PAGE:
• http://cleanairconservancy.org Ashley

    This is a great list! We also posted a few ways that you can start to ‘green’ your life on our site:

    http://www.facebook.com/pages/Clean-Air-Conservancy/49459861092

    Happy reading!

    Ashley
    Clean Air Conservancy

  • http://www.coopamerica.org Blair Frank

    This website is awesome with all sorts of resources including the annually published “Green Pages”.

  • Trix

    Um, so all that’s suggested here is joining a few organisations’ mailing trees and putting a *bumper sticker* on your car?

    Raising awarenesss is a worthy objective, but only ONE objective. I think this list could do with some work – how about another 6 real *actions* people can take?

  • http://www.greenhance.com Jennifer Kaplan

    Thanks, Trix. What do you have in mind? I’d love to hear your ideas! I see another post in the making!

    FYI, my post is about what else we can do as business owners to leverage ourselves (beyond greening our own practices). I actually don’t put too much stock in letter writing (I live in DC after all). I do believe, however, that small businesses are economic engines of the community and that we create jobs and are tax payers. As such, we should leverage our status with our federal and state representatives and agencies that make rules(EPA, DOE, SBA, etc…) that effect the environment. Small businesses should have a seat at the table when our reps are introducing and decided whether to pass legislation.

    Your point is well taken. Six more actions coming soon.

    P.S. The web sticker is an interactive tool for websites, not actually a bumper sticker.

  • http://www.proformagreen.com John Simonetta

    We sell this stuff so yes this is a plug, but it is also practical. Most business use stuff like post-its, pens, notes pads, portfolios, pocket folders, packaging, cups/mugs for the water cooler or break room, uniforms, stationary, etc anyway.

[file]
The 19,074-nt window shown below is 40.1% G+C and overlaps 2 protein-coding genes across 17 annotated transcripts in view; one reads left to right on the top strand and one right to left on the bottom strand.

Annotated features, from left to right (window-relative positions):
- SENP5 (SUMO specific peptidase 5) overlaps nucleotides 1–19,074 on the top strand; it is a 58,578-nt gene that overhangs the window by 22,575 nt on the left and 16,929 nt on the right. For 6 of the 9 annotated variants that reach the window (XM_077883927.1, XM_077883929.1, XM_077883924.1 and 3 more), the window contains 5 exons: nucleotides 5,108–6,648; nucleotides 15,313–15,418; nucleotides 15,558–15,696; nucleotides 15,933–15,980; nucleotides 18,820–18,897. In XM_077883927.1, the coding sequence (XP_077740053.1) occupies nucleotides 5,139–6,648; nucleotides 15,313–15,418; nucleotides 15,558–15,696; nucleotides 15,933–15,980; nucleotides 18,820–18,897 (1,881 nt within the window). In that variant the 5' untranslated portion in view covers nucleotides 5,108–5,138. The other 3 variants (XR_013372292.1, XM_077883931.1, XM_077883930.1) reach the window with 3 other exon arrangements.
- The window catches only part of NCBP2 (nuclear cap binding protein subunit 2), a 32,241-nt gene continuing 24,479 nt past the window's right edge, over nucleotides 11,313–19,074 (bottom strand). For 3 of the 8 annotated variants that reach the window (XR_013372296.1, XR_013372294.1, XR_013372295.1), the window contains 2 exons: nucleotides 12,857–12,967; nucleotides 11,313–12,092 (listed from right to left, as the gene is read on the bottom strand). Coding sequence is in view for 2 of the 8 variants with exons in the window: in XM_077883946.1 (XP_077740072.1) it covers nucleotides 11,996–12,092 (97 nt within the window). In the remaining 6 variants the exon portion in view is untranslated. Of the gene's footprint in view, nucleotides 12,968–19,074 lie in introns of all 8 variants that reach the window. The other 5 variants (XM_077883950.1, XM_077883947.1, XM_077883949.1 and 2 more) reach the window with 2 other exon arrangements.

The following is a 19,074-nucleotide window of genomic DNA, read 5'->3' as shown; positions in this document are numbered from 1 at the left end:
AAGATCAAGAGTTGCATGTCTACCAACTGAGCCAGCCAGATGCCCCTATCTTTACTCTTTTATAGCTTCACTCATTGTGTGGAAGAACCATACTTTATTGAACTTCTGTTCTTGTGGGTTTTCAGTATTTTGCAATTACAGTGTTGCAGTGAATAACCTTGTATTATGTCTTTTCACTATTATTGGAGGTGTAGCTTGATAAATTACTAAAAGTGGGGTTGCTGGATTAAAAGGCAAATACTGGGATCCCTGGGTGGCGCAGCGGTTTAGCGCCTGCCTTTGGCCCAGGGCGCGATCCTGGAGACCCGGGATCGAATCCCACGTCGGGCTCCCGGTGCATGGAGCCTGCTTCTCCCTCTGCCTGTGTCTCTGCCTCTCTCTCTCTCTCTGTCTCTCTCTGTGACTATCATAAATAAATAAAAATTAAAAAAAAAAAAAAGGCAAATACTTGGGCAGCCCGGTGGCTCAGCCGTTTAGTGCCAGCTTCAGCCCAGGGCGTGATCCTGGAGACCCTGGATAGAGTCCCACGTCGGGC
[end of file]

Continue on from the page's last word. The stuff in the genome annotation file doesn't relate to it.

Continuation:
Why not simply substitute eco-friendly items for those office products you are using now? If you don’t need them branded (which is what we do) Office Depot and Office Max both offer a wide variety of off the self items and a quick Google search locates many Ecopreneurist offering similar services.

    Dollar for dollar quality green items are on par with quality traditional office items.

    Switching is easy. You just need to choose.

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  • http://www.nyreport.com Rob Levin

    There is plenty of inexpensive things that small businesses can do to go green. Here are a few articles that our contributors wrote on the subject (more on our site after 3/1): Green Your Marketing (Without Spending Lots of Green) – http://www.nyreport.com/index.cfm?fuseaction=Feature.showFeature&FeatureID=573 and Greening Your Small Business http://www.nyreport.com/index.cfm?fuseaction=Feature.showFeature&FeatureID=468.

    We have found the topic of green business to be very popular with our readers. In fact, we added a Green best practice award for the Small Business Awards.